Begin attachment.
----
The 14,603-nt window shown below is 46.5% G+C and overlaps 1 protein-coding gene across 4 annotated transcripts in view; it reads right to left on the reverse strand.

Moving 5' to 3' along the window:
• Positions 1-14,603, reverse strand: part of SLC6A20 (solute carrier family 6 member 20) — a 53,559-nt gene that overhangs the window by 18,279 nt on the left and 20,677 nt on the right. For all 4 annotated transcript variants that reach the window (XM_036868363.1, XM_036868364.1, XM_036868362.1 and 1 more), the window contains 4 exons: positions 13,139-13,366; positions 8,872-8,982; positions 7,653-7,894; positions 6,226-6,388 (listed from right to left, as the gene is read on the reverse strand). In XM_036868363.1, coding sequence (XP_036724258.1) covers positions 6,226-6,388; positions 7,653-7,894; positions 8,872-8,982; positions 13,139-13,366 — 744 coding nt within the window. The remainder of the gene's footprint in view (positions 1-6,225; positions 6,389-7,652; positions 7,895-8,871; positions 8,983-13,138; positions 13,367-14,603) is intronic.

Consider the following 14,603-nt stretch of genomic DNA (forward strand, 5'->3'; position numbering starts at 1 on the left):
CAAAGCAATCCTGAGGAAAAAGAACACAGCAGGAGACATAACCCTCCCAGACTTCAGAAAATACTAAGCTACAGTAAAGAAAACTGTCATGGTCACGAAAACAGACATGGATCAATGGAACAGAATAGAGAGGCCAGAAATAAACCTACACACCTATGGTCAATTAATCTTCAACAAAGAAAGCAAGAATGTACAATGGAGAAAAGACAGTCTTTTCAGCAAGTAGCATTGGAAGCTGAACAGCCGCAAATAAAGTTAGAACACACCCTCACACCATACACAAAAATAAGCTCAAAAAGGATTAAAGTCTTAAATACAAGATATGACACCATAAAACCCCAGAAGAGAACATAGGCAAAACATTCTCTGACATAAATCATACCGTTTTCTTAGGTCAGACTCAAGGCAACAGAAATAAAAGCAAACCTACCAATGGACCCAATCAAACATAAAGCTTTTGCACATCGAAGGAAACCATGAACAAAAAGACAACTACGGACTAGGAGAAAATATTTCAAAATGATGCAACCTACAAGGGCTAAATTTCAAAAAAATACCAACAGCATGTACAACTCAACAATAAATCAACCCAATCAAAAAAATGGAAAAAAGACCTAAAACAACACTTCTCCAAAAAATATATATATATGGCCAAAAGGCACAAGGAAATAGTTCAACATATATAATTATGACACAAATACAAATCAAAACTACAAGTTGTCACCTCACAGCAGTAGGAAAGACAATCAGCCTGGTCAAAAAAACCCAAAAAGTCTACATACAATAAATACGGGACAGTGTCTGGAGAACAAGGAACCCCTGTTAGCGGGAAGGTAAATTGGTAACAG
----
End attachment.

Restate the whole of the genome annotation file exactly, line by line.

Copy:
The 14,603-nt window shown below is 46.5% G+C and overlaps 1 protein-coding gene across 4 annotated transcripts in view; it reads right to left on the reverse strand.

Moving 5' to 3' along the window:
• Positions 1-14,603, reverse strand: part of SLC6A20 (solute carrier family 6 member 20) — a 53,559-nt gene that overhangs the window by 18,279 nt on the left and 20,677 nt on the right. For all 4 annotated transcript variants that reach the window (XM_036868363.1, XM_036868364.1, XM_036868362.1 and 1 more), the window contains 4 exons: positions 13,139-13,366; positions 8,872-8,982; positions 7,653-7,894; positions 6,226-6,388 (listed from right to left, as the gene is read on the reverse strand). In XM_036868363.1, coding sequence (XP_036724258.1) covers positions 6,226-6,388; positions 7,653-7,894; positions 8,872-8,982; positions 13,139-13,366 — 744 coding nt within the window. The remainder of the gene's footprint in view (positions 1-6,225; positions 6,389-7,652; positions 7,895-8,871; positions 8,983-13,138; positions 13,367-14,603) is intronic.

Consider the following 14,603-nt stretch of genomic DNA (forward strand, 5'->3'; position numbering starts at 1 on the left):
CAAAGCAATCCTGAGGAAAAAGAACACAGCAGGAGACATAACCCTCCCAGACTTCAGAAAATACTAAGCTACAGTAAAGAAAACTGTCATGGTCACGAAAACAGACATGGATCAATGGAACAGAATAGAGAGGCCAGAAATAAACCTACACACCTATGGTCAATTAATCTTCAACAAAGAAAGCAAGAATGTACAATGGAGAAAAGACAGTCTTTTCAGCAAGTAGCATTGGAAGCTGAACAGCCGCAAATAAAGTTAGAACACACCCTCACACCATACACAAAAATAAGCTCAAAAAGGATTAAAGTCTTAAATACAAGATATGACACCATAAAACCCCAGAAGAGAACATAGGCAAAACATTCTCTGACATAAATCATACCGTTTTCTTAGGTCAGACTCAAGGCAACAGAAATAAAAGCAAACCTACCAATGGACCCAATCAAACATAAAGCTTTTGCACATCGAAGGAAACCATGAACAAAAAGACAACTACGGACTAGGAGAAAATATTTCAAAATGATGCAACCTACAAGGGCTAAATTTCAAAAAAATACCAACAGCATGTACAACTCAACAATAAATCAACCCAATCAAAAAAATGGAAAAAAGACCTAAAACAACACTTCTCCAAAAAATATATATATATGGCCAAAAGGCACAAGGAAATAGTTCAACATATATAATTATGACACAAATACAAATCAAAACTACAAGTTGTCACCTCACAGCAGTAGGAAAGACAATCAGCCTGGTCAAAAAAACCCAAAAAGTCTACATACAATAAATACGGGACAGTGTCTGGAGAACAAGGAACCCCTGTTAGCGGGAAGGTAAATTGGTAACAG